Tuesday, June 28, 2016
If I wanted to boast, I would be no fool in doing so, because I would be telling the truth. But I won’t do it, because I don’t want anyone to give me credit beyond what they can see in my life or hear in my message, even though I have received such wonderful revelations from God. So to keep me from becoming proud, I was given a thorn in my flesh, a messenger from Satan to torment me and keep me from becoming proud. Three different times I begged the Lord to take it away. Each time he said, “My grace is all you need. My power works best in weakness.” So now I am glad to boast about my weaknesses, so that the power of Christ can work through me. That’s why I take pleasure in my weaknesses, and in the insults, hardships, persecutions, and troubles that I suffer for Christ. For when I am weak, then I am strong. 2 Corinthians 12:6-10(NLT)
Have you ever just blurted something out, and regretted it before the words finished falling out of your mouth? I have. It’s one of those things that just happen; it is obviously not planned.
I recall one such time I greeted a man who was a church member with what I thought would be a lighthearted and funny tease; it turned out I was wrong; big time wrong! The man was grouchy, didn’t want to be there, and only came because his wife insisted, and in no mood for a preacher’s stupid teasing.
I should have realized something was wrong; he was scowling like a bulldog with a stomach issue. But…out it came…open mouth – insert foot!
I, along with millions of other believers, do not know exactly what Paul’s “thorn” was; it’s almost unimportant. But we know the reason God allowed Paul to suffer with it; that thorn was Paul’s humiliation, and it helped him stay in God’s will.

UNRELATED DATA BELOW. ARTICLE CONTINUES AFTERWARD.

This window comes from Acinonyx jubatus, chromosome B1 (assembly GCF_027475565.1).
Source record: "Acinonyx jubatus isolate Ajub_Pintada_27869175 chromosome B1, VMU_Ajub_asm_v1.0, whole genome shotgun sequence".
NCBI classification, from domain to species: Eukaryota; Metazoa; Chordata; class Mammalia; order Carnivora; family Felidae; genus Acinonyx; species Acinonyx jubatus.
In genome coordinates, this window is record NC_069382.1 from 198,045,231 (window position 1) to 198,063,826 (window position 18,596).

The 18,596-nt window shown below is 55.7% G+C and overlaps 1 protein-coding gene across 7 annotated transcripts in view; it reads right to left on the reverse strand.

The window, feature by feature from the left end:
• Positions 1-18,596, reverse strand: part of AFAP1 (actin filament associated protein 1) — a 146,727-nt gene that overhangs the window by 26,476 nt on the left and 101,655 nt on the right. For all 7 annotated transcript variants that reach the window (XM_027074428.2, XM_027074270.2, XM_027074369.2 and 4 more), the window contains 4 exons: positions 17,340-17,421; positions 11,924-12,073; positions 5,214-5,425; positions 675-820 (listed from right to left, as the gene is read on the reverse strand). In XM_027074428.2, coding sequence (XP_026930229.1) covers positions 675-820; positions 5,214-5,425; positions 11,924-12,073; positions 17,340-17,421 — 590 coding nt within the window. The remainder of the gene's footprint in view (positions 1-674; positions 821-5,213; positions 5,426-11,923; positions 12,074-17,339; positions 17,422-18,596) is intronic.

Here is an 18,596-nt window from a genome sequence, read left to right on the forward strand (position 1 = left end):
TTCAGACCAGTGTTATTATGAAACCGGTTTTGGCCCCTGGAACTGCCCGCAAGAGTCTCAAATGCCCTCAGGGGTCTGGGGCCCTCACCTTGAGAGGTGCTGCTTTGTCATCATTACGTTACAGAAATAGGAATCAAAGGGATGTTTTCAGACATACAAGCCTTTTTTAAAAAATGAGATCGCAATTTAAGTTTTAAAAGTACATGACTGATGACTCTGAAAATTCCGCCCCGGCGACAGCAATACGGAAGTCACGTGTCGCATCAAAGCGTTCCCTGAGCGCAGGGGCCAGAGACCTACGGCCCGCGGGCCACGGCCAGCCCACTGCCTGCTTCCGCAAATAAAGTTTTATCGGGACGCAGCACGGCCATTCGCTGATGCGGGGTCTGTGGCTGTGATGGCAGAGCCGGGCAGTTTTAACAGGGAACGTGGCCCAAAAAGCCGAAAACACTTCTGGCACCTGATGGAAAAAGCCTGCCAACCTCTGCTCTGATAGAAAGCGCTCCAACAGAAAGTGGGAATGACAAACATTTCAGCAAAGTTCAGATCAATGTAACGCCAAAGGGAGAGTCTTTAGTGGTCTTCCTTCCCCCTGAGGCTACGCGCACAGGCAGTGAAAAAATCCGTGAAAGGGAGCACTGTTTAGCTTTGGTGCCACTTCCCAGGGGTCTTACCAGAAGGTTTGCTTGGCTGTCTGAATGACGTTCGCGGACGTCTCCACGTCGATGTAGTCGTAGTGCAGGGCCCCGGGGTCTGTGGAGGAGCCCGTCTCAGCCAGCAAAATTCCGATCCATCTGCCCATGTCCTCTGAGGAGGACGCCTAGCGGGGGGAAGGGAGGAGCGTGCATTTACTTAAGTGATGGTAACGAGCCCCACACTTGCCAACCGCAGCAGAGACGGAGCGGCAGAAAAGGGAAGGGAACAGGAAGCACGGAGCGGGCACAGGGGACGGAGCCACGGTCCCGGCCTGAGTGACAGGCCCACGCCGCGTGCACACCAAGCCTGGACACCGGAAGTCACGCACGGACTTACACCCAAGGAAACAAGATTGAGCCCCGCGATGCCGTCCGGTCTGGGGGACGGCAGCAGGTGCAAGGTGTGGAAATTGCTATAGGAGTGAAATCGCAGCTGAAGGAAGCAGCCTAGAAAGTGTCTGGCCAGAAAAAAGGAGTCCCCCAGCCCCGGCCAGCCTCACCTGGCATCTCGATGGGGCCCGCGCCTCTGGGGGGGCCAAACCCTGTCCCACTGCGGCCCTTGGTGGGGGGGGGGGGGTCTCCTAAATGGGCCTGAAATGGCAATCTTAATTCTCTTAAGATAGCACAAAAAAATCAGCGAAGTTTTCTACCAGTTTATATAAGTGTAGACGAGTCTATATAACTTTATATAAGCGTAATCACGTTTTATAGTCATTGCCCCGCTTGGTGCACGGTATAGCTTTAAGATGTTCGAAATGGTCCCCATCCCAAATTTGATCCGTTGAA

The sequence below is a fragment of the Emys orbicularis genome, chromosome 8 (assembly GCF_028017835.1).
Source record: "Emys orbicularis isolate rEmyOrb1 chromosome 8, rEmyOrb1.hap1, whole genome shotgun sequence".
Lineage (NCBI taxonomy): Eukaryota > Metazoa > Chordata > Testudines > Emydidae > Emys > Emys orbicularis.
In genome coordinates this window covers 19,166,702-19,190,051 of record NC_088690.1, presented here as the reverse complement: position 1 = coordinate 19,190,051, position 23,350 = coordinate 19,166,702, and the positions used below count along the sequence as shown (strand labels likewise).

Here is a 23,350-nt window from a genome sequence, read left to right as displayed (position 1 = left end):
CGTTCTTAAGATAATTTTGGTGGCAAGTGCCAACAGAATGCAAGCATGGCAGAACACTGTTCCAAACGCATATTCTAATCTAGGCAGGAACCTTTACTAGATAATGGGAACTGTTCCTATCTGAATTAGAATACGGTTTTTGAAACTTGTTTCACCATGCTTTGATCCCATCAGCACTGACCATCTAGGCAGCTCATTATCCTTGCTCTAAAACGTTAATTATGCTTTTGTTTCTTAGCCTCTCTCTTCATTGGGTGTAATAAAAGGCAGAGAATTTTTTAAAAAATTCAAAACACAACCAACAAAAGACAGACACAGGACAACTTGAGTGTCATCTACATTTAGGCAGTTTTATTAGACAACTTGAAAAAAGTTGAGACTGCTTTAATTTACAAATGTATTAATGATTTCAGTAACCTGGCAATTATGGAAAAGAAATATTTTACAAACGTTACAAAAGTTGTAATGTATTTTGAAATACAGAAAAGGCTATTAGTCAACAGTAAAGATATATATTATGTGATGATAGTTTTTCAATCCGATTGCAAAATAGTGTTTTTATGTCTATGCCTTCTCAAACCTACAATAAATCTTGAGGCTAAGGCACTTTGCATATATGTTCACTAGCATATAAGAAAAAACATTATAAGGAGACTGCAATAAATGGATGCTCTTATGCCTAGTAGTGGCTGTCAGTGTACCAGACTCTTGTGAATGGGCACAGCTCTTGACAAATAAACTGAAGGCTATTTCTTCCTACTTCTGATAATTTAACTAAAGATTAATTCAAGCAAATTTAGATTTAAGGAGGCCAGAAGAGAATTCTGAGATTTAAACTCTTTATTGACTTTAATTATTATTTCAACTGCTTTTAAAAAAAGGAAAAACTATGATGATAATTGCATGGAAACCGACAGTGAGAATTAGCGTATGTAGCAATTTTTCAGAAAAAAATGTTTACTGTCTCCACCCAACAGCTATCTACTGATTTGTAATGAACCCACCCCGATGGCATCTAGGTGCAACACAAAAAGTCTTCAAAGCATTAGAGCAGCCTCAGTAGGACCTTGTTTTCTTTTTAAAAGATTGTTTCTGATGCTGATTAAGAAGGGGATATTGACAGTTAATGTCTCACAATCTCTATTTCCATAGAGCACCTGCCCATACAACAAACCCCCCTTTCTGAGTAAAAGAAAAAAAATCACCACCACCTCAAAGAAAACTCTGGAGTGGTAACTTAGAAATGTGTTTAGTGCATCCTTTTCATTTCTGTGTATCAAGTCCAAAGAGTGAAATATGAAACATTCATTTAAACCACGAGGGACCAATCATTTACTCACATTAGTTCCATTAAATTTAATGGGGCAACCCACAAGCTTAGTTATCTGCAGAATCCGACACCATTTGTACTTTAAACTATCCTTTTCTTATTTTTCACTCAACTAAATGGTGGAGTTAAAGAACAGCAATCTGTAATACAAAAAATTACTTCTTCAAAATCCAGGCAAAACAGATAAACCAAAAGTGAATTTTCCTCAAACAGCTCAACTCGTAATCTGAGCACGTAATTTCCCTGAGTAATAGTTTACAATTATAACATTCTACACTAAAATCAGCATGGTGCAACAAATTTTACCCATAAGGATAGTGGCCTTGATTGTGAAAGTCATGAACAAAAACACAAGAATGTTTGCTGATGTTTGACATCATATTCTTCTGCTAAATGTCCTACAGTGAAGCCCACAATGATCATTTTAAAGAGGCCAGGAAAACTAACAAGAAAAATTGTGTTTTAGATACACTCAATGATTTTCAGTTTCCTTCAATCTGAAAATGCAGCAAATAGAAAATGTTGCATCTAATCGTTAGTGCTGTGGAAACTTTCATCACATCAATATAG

Paul learned to embrace that thorn, because he was a hard-driving, self-motivated, type-A mover and shaker, so he had a tendency to be full of himself because of his accomplishments. And the one thing Paul eventually realized was that thorn kept him from the kind of pride which could have undone every good thing he did in God’s name.
I don’t know what your thorn is, but I understand mine, and have begun to embrace it, because, like Paul, deep down I want nothing more than to follow God’s leading and stay in his perfect will.
If it takes a thorn, Lord, let me live in a rosebush, please!
Today let me leave you with a stanza from a hymn entitled David’s Harp written by a 17th century clergyman, Paulus Gerhardt. John Wesley thought so much of the hymn’s meaning he translated the German for his English-speaking Methodists.
O knit my thankful heart to thee,
And reign without a rival there:
Thine wholly, thine alone, I am;
Be thou alone my constant flame.
For us, today this hymn speaks of thorns to embrace and use as a weapon to drive out of our hearts every competitor for God’s love.
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 David's Harp, Paulus Gerhardt (1607-1676) translated by John Wesley (1703-1791)